Today, I decided to continue posting about song or to be more accurate, poems that are ballads – which are narrative poems, but also narrative songs – they tell a story. If they tell a story of someone great (someone who had a significant effect on history) then they’re an epic (usually the hero is the subject used to tell a story of grandeur, a story that is a sweeping account of a country’s history in which the hero is a major figure). But if the story is about the common man or woman where something big happens – usually something tragic like a man being lost at sea, or a woman who drowns herself over a lost love – then it is a ballad.
I always laugh at the goofy idea that some Heavy Metal songs like “Wanted: Dead or Alive” by Guns and Roses is referred to as a power ballad. First of all, it’s not a story because the character doesn’t go on a journey to accomplish anything; the song simply describes what the character does (I’m a cowboy, on a steel horse I ride, I’ve seen a million faces and I’ve rocked them all). Second of all nothing tragic ever happens to the character. It is implied that he’s tragic, because he’s committed crimes and now he’s a traveler on the road, and on the run – but that isn’t tragic. If he’d been forced by circumstance to commit the crimes, or someone had blackmailed him to do it, or framed him, then that would be tragic (a victim of circumstance). Or if he’d gotten caught or killed the moment that he thought he was free, that too would have been tragic. A good man ruined who just never had a chance; this is the theme of modern tragedy, similar to ancient (a noble and blessed man above reproach pulled down by the fate dictated by the gods; a man too good to for this place).
In the old ballads, we have people who are usually kind hearted or as good as anyone else, being pulled into fatal circumstances, or rather, sinking into the mire of bad fortune. Throughout the tale, he or she will try his or her best to get out of it, but in the end they never had a chance.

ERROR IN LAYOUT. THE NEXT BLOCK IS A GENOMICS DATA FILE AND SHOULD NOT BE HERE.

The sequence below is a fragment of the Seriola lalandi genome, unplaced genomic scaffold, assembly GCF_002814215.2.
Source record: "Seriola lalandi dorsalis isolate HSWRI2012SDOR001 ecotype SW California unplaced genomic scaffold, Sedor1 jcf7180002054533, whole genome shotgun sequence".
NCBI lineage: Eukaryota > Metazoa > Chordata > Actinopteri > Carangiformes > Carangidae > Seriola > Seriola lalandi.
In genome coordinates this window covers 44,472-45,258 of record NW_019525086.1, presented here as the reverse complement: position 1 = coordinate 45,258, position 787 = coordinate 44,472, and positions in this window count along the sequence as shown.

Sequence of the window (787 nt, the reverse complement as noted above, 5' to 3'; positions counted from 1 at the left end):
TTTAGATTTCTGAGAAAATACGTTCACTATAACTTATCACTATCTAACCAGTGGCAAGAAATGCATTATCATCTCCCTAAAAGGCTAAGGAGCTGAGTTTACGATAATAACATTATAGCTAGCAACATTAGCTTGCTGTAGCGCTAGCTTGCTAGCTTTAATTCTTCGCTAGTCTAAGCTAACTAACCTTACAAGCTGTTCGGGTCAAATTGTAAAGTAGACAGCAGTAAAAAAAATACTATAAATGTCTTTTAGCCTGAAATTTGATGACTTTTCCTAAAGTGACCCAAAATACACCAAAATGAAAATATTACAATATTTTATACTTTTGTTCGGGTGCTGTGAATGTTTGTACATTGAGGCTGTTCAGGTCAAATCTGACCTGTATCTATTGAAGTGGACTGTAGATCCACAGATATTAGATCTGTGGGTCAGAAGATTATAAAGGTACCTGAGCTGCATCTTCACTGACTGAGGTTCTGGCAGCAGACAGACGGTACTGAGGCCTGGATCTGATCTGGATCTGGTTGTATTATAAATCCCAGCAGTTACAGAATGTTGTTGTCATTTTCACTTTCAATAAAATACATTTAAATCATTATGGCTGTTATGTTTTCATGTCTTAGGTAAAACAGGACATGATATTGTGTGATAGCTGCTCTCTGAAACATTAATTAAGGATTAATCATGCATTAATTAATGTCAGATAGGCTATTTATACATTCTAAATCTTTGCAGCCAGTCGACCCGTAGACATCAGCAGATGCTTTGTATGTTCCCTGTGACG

In the ballad of Bonny Barabara Allen, the tragedy is that a knight falls in love with a woman who cannot love him. She is described by the textbook (Intro to Poetry, 7th ed. Kennedy) as hard heart perhaps because when she rises up from their bed slowly, slowly (“hooly, hooly rose she up”) she sounds like the actions of a snake or a bit like a vampire (the same imagery as when they wake a sunset to start their hunt). She looks at the knight and tells him that she overheard him making fun of her at a tavern. It sounds as if she has poisoned him in the night for the slight that he gave to her reputation. But the saddest part of the poem is that it seems as if he knows what she has done, he knows, even before she tells him, that he is dying and he forgives her. She leaves this scene, but slowly as the thought of what she does squeezes her heart and tears her apart. She regrets her choice to leave him after she hears the deathbell chime (“jow that the dead-bell geid”), and she realizes that despite everything she really did love him.